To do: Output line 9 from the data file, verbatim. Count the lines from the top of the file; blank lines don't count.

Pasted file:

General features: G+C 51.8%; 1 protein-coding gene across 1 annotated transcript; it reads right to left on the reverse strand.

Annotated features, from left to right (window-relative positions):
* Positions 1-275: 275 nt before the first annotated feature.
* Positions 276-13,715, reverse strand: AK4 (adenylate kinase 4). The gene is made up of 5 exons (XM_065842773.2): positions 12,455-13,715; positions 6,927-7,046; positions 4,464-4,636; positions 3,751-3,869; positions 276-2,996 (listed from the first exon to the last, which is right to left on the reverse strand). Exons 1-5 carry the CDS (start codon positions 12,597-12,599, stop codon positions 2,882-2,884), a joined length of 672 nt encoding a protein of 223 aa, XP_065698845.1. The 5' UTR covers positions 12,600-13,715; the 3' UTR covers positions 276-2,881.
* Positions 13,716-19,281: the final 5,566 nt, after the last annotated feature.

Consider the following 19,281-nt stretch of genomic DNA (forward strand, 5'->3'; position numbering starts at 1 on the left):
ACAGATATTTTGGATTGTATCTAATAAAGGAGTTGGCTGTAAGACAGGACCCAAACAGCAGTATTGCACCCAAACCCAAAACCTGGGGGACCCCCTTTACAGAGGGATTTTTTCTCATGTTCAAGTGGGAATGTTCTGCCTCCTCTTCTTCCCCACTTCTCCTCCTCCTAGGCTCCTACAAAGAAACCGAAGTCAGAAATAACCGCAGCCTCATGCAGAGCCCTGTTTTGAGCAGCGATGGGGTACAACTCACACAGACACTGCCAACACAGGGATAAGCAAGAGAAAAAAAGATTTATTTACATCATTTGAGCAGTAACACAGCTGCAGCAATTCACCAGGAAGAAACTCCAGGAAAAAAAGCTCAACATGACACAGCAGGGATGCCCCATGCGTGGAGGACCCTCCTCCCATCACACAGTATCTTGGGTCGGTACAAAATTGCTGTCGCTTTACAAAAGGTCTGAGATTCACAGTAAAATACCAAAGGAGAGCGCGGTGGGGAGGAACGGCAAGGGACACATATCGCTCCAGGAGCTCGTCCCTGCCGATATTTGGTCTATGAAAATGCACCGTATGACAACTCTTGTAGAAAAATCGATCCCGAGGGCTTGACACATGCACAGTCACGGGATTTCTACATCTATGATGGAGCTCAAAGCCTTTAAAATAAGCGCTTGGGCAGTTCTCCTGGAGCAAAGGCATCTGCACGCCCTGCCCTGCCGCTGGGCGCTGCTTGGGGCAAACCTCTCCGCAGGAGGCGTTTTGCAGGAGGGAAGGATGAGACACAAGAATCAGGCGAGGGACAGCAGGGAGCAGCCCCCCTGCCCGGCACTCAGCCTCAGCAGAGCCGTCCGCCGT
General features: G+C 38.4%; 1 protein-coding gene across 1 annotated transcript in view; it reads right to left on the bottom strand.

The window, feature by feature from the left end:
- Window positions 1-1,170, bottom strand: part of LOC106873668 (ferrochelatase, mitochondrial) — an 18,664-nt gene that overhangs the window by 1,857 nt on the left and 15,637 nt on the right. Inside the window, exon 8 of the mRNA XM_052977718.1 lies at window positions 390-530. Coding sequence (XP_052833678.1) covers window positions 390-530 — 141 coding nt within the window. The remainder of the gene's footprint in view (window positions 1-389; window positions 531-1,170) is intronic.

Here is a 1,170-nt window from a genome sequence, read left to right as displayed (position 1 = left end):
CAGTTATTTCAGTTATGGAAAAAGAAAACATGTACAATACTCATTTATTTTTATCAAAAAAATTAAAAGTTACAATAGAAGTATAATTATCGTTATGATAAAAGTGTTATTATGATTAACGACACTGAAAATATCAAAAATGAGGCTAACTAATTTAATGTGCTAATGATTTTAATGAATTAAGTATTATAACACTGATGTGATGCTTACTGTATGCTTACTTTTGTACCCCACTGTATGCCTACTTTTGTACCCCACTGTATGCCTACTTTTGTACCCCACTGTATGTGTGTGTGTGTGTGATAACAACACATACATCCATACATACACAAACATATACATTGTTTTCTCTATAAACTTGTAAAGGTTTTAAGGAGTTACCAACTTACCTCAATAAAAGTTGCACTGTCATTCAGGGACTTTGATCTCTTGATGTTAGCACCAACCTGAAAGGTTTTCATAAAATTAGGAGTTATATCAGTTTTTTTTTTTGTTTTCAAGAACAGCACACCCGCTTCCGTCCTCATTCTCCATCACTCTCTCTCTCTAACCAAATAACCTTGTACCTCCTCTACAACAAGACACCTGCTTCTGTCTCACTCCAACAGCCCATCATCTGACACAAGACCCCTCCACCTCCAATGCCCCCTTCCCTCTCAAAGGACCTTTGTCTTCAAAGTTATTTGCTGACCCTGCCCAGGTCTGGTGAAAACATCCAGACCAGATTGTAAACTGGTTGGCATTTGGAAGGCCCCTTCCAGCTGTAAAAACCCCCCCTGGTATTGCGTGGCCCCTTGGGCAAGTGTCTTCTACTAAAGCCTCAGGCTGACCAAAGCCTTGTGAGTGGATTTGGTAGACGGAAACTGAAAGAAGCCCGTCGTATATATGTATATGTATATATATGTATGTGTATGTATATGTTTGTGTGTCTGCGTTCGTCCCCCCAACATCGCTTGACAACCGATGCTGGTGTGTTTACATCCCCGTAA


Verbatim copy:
The window, feature by feature from the left end: